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Explaining credit default swap spreads with equity volatility and jump risks of individual firms

  • Haibin Zhu
  • Benjamin Yibin Zhang

    (Fitch Ratings Inc.)

  • Hao Zhou

    (Federal Reserve Board - Risk Analysis Section)

Registered author(s):

A structural model with stochastic volatility and jumps implies particular relationships between observed equity returns and credit spreads. This paper explores such effects in the credit default swap (CDS) market. We use a novel approach to identify the realized jumps of individual equity from high frequency data. Our empirical results suggest that volatility risk alone predicts 50% of CDS spread variation, while jump risk alone forecasts 19%. After controlling for credit ratings, macroeconomic conditions, and firms' balance sheet information, we can explain 77% of the total variation. Moreover, the marginal impacts of volatility and jump measures increase dramatically from investment grade to high-yield entities. The estimated nonlinear effects of volatility and jumps are in line with the model implied relationships between equity returns and credit spreads.

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Paper provided by Bank for International Settlements in its series BIS Working Papers with number 181.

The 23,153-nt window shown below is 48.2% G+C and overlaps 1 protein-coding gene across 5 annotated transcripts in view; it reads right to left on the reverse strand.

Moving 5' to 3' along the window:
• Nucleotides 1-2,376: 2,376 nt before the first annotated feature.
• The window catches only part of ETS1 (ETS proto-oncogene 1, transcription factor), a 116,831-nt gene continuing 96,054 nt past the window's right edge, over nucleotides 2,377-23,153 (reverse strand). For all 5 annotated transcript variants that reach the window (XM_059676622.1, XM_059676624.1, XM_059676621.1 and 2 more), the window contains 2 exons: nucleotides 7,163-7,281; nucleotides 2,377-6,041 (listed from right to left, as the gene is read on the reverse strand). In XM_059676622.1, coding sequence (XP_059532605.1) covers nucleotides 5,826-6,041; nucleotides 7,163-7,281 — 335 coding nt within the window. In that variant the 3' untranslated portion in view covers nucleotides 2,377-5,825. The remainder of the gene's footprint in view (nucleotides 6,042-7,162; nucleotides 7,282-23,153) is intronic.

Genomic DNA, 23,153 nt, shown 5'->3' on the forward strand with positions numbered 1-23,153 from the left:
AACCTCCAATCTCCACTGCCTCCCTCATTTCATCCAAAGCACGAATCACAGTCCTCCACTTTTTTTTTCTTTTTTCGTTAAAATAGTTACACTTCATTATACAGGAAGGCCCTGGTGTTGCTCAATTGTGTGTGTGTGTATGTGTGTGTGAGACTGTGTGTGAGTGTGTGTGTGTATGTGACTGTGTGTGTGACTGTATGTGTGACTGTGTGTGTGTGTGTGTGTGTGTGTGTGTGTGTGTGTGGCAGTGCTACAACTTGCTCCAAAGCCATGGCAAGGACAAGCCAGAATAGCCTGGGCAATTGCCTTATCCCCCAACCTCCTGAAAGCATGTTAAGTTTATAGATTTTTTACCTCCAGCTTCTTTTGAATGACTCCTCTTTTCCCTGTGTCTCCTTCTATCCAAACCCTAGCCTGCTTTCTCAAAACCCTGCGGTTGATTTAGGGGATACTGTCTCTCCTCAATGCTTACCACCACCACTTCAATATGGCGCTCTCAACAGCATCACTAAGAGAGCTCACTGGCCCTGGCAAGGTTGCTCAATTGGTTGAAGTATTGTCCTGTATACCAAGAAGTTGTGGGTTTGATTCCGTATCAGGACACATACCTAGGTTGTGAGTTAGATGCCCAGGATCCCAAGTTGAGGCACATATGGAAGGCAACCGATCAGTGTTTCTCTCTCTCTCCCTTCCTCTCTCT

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Length: 45 pages
Date of creation: Sep 2005
Date of revision:
Handle: RePEc:bis:biswps:181
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  1. Campbell, John & Taksler, Glen, 2003. "Equity Volatility and Corporate Bond Yields," Scholarly Articles 3153307, Harvard University Department of Economics.
  2. Pierre Mella-Barral & William R M Perraudin, 1993. "Strategic Debt Service," CEPR Financial Markets Paper 0039, European Science Foundation Network in Financial Markets, c/o C.E.P.R, 77 Bastwick Street, London EC1V 3PZ..
  3. Charles Quanwei Cao & Gurdip S. Bakshi & Zhiwu Chen, 1997. "Empirical Performance of Alternative Option Pricing Models," Yale School of Management Working Papers ysm54, Yale School of Management.
  4. Drost, F.C. & Nijman, T.E. & Werker, B.J.M., 1994. "Estimation and testing in models containing both jumps and conditional heteroskedasticity," Discussion Paper 1994-105, Tilburg University, Center for Economic Research.
  5. Meddahi, Nour & Mykland, Per & Shephard, Neil, 2011. "Realized Volatility," Journal of Econometrics, Elsevier, vol. 160(1), pages 1-1, January.
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